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Knowing When to Say When

What you can learn from an Internet giant, a product that didn’t live up to expectations, and a ton of media attention…

The entire blogosphere exploded over past few days on news that Google was discontinuing its Wave product. Google Wave, for those of you who are unfamiliar with it, was a web application for real time communication and collaboration that was introduced last year at Google I/O, and was heralded to change the face of online collaboration as we know it. It was designed to bring together e-mail, instant messaging, wiki, and social networking, with a strong collaborative focus, mixed with spellchecker and translator extensions, which were able to work in concert, in real-time. To put it mildly, not only did it set a high bar for what type of interaction was really possible in a web browser, it also got the tech community pretty excited.

Early adopters and tech-junkies clamored to get early invites – which were doled out slowly – and the demand itself generated even more buzz. Based on this alone it looked like Wave was going to be a stunning success and another feather in Google’s cap.

Note: If you want to know more about Google Wave, take a look here:

But like many solutions in search of a problem, Wave suffered from a number of issues, not least of which was a genuine identity crisis stemming from trying to be something to everyone, which in turn led to a lack of adoption by end users. That isn’t to say that people didn’t find it to be a great utility – quite the contrary – one of my favorite bloggers Chris Brogan absolutely raved about it a few months ago. Even a few companies figured out how to use it effectively. Personally, I only scratched the surface of what was possible with Wave, so I can’t say that I will or won’t miss it, but as with any technology, there is always something to replace it.

However, my point in writing about Wave isn’t to add to what’s already been said – you can read more here, here, and here – rather it’s to elaborate on my reaction on Twitter when I learned about the decision to pull the plug on it. While some were disappointed that the product was discontinued, the mainstream and popular media seemingly were celebrating the fact that Google had failed at something. I think that type of perspective missed the bigger picture message: Google may have failed, but they recognized it and knew when to say when.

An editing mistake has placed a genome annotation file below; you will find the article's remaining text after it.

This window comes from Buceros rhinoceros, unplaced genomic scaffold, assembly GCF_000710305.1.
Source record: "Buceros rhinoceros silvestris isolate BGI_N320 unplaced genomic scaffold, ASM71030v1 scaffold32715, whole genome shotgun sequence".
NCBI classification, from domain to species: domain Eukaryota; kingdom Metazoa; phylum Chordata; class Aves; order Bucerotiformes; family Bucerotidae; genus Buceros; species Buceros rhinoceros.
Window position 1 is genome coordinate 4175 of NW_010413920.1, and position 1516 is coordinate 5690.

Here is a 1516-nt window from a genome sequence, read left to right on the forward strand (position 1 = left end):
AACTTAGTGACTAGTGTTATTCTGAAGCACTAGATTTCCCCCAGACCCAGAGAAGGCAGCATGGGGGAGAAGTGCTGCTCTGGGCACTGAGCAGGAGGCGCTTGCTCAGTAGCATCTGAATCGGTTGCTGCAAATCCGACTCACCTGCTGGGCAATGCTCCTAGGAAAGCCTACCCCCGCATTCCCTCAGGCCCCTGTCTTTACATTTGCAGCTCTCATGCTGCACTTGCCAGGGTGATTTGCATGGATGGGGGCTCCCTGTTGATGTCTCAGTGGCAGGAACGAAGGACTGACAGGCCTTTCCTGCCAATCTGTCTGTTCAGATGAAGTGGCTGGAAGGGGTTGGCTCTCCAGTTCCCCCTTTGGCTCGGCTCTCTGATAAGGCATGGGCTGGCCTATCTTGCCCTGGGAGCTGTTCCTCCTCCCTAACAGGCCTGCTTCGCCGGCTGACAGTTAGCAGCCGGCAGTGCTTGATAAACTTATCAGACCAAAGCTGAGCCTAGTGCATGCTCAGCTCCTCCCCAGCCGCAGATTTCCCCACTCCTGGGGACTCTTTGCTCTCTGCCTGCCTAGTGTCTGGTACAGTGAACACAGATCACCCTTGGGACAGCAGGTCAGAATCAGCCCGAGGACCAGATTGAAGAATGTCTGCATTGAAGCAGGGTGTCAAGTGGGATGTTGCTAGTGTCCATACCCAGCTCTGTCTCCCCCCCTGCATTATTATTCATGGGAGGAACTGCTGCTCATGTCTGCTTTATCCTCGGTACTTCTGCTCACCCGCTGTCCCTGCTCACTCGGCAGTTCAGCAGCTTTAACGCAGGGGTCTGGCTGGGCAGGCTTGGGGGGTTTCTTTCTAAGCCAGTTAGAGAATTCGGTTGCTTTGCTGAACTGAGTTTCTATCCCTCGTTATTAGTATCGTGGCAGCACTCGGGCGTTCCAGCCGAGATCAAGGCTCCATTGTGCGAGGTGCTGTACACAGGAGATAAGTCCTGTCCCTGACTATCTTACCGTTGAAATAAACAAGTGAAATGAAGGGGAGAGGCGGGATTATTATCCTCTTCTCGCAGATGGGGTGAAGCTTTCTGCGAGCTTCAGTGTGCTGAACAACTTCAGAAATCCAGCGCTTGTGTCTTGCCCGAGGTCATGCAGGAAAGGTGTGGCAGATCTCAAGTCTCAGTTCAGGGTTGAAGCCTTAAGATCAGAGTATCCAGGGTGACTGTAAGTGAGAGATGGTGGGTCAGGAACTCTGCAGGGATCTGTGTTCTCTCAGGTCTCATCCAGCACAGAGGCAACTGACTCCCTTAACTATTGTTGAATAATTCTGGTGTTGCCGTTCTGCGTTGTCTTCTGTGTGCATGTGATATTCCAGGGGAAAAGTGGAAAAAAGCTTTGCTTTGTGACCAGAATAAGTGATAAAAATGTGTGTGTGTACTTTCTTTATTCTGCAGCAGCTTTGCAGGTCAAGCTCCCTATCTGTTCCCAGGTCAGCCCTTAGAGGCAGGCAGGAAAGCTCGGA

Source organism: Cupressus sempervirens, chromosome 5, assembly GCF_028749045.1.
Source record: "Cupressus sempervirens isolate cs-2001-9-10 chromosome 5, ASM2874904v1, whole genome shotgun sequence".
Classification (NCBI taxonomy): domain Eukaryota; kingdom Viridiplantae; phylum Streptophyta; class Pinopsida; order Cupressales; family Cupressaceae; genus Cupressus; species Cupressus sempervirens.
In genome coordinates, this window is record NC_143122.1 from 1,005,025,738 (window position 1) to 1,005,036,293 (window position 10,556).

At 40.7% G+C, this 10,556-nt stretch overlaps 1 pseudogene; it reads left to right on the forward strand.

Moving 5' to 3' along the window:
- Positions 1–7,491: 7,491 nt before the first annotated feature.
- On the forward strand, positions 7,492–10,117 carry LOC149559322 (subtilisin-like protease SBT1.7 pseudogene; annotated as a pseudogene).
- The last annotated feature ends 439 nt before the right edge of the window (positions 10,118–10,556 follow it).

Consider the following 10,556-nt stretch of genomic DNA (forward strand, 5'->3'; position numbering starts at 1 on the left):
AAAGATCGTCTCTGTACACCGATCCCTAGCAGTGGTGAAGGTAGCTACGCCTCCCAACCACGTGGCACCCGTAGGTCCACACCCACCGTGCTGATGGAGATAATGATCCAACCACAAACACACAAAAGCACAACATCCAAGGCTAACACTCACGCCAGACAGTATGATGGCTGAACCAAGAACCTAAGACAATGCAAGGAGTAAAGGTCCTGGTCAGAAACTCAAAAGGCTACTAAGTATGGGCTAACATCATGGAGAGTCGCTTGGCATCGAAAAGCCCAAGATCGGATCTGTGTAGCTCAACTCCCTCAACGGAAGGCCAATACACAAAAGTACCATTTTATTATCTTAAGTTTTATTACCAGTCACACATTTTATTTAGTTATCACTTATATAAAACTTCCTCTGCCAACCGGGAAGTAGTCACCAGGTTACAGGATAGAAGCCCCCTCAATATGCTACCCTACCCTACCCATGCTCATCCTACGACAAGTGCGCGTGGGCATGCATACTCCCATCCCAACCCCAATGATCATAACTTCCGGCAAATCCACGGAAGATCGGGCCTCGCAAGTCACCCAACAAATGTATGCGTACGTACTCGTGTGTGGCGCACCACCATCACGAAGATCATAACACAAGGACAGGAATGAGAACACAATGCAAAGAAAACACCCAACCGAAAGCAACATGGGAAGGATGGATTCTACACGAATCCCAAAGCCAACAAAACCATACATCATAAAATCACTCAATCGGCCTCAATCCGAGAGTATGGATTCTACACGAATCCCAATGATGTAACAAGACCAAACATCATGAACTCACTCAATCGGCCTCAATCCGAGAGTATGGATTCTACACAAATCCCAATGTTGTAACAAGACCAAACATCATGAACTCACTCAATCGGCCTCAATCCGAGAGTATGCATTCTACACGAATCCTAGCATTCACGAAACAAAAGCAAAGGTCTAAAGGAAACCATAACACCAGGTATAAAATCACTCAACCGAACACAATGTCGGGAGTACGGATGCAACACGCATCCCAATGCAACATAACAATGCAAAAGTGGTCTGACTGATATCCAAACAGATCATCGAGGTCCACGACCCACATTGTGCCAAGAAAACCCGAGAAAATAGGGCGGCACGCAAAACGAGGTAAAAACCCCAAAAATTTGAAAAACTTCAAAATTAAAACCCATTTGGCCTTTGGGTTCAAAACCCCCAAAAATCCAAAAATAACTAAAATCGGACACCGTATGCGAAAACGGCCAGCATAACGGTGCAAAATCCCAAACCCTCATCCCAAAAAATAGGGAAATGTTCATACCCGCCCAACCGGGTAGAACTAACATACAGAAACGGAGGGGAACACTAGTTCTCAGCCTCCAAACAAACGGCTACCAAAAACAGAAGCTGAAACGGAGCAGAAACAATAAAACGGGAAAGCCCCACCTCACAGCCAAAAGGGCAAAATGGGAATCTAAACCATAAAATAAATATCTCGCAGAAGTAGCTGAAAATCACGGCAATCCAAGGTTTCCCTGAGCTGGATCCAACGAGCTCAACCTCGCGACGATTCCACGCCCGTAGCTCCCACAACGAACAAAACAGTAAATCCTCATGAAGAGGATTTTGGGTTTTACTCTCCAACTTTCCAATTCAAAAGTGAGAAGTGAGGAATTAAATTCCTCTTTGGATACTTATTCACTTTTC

All too often, companies think of their products/services as “sacred cows” and wrongfully keep those that have either failed to achieve viability or are well past their prime. While Google is a huge company that possesses tremendous resources and a pretty sweeping product portfolio, they could have fallen victim to that same trap. Instead, they demonstrated a lot of thought leadership and common sense in doing what they did from my perspective. With a handful of exceptions, I think Google does a great job of being exceptionally strategic about the way it manages its product portfolio. It has a good understanding of what’s working, what’s not, when features and functionality are a better fit elsewhere and most importantly, when to say when.

That’s not to say that Wave was a total waste, quite the contrary, innovations introduced by Wave have already begun to be integrated into existing products. Take the drag-and-drop functionality recently added to one of Google’s flagship products – Gmail – I’m sure that it’s the first of many. Google’s willingness to take some risks, push the envelope and learn from their mistake is a competitive advantage that can’t be replicated by many other organizations.

So instead of fixating on what Google could or should have done differently, or what the Wave did or didn’t do, I’d rather focus on what we can learn from the whole situation. There’s some pretty powerful lessons:

  1. Don’t be afraid to take risks that make sense, to innovate where there is opportunity and to try to make a difference if you can.
  2. Don’t think that just because something doesn’t work out the way you had expected that it’s a total failure. There is always gems of wisdom to be discovered through
  3. Don’t keep a failing program, project or product alive just because you can. Make sure that it’s adding/creating value or actually serving a higher purpose.
  4. Do conduct a post-mortem on all failed initiatives to see what was working and what was not. Be sure to document all of the lessons learned. If you don’t learn from lessons and mistakes of the past your bound to repeat them
  5. Do exhibit the willingness to take bits and pieces from failed products, services and projects and either begin anew or look at how you can integrate them into other more successful initiatives.

Especially in the U.S., we react pretty viscerally to failure and either avoid failing, or making decisions where the outcome isn’t certain. You establish a competitive advantage by being willing to take risks, evaluating what is working and what is not, and changing direction decisively. Acknowledging when something isn’t working is a sign of good leadership, strategic vision and an agile mindset. It’s also a determining factor of which companies are successful and which are not. I think that what Google did this week is a powerful lesson – personally and professionally – for us all.